From the Kansas City Star:
“It’s going to be an extremely glorious and festive ceremony because it’s the culmination of decades of work to welcome LGBT people into the ELCA,” said Amalia Vagts, executive director of the Extraordinary Lutheran Ministries, a nonprofit that credentials openly gay, lesbian, bisexual, and transgender people for ministry.
Megan Rohrer, one of the pastors who will participate in Sunday’s rite of reception service, grew up in South Dakota and attended a Lutheran college where she said students tried to exorcise her “gay demons” by throwing holy water on her. Some of those people are now Lutheran pastors in South Dakota, she said.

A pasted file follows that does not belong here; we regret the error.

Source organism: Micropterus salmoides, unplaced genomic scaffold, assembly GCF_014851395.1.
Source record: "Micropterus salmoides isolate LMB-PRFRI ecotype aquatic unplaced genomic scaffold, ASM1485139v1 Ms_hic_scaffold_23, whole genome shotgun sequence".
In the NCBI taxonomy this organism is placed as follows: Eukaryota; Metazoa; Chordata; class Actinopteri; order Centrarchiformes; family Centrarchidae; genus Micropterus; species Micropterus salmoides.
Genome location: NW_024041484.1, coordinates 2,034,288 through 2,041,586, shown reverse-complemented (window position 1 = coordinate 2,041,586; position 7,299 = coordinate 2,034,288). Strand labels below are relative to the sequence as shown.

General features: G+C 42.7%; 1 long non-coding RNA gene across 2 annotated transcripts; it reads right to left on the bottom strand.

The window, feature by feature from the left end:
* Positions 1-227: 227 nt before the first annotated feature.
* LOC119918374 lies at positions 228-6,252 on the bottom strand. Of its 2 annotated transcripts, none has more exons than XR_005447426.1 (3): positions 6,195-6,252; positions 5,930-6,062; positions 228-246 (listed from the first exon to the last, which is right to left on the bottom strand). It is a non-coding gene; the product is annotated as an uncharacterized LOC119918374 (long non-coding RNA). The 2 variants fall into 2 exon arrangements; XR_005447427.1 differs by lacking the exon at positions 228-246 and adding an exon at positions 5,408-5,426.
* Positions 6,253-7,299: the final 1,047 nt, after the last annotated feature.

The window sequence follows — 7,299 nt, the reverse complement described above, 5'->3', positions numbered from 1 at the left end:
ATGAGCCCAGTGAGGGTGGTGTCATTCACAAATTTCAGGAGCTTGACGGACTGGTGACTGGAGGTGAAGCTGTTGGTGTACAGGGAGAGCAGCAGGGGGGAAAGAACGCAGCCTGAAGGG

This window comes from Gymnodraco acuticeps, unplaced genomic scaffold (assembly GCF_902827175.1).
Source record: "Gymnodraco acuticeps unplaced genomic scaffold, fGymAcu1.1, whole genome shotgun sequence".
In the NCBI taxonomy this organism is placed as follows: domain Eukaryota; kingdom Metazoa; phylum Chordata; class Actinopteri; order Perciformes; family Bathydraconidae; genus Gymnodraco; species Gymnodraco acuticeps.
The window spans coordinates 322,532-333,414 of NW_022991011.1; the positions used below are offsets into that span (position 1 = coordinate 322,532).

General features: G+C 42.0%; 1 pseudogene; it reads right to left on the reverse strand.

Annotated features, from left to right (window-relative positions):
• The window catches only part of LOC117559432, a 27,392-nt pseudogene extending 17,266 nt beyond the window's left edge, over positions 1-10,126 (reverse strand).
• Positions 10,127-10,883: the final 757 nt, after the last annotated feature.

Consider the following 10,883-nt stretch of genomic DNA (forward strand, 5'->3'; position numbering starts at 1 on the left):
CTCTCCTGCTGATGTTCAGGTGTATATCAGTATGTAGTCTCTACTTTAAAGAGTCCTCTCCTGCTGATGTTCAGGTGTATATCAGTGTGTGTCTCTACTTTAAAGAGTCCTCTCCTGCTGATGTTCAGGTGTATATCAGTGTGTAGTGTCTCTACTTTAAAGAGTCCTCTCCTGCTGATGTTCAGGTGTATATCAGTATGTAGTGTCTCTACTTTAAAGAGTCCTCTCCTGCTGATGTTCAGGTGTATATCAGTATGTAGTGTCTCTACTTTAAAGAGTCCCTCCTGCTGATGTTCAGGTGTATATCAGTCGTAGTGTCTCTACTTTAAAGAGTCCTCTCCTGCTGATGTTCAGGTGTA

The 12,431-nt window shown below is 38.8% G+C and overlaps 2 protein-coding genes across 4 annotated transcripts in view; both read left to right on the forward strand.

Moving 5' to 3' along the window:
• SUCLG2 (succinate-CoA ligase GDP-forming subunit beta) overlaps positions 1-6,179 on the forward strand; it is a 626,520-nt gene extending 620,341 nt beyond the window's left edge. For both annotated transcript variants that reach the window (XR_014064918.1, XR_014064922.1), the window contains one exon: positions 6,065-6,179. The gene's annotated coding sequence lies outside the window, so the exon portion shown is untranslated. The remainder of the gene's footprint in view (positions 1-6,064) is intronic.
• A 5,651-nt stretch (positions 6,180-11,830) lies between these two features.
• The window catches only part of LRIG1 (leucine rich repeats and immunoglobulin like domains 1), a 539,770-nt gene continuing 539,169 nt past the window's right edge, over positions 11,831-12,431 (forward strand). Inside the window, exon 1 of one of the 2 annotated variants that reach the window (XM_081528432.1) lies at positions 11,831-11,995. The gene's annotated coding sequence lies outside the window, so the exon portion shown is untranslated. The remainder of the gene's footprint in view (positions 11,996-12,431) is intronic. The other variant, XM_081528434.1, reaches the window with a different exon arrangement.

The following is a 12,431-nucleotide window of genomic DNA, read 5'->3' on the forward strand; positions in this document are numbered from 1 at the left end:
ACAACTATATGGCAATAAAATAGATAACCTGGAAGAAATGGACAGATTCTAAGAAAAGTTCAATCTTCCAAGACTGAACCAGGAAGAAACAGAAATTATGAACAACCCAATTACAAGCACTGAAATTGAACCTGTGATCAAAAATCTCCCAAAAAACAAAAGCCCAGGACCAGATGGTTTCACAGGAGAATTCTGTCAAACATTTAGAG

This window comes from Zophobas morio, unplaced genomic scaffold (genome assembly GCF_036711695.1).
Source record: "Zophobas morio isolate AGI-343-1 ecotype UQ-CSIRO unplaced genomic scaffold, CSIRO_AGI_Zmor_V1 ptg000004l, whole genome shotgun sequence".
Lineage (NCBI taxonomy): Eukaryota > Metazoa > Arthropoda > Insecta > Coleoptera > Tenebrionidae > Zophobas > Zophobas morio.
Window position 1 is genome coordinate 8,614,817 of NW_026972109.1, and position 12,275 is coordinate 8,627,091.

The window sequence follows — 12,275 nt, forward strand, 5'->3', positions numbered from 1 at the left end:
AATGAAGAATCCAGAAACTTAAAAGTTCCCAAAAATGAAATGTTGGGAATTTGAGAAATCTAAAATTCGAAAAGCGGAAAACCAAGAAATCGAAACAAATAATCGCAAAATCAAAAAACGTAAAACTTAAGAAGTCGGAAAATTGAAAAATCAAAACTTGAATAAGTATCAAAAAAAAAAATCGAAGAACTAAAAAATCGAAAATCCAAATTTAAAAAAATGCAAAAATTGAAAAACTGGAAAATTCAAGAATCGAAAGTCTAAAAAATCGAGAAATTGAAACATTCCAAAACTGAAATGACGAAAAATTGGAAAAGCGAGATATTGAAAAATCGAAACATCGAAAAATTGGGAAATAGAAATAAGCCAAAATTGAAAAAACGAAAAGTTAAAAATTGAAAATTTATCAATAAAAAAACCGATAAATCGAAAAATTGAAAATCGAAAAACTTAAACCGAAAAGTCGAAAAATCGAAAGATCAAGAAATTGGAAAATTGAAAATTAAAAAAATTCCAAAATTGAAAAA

Rohrer, who is transgender and a lesbian, was ordained by four congregations in San Francisco in 2006, but could not join the ELCA roster until the denomination’s national assembly approved the new policy in August.
“I didn’t really believe the policy was going to change as quickly as it did,” she said.
Rohrer said she is hopeful Sunday’s service will be a “symbol” to young people that the Lutheran church is working toward becoming more welcoming of people of all different backgrounds.
Jeff Johnson, another one of the pastors who will be added to the roster, said the ELCA’s position for years of not accepting the choice of some congregations to ordain gay clergy was painful and disappointing.
“The actions the church is taking on Sunday affirms the decisions of those congregations,” Johnson, pastor of the University Lutheran Chapel in Berkeley, said. “The church is respecting our family, our partners, the choices we’re making.”
(Read the full story)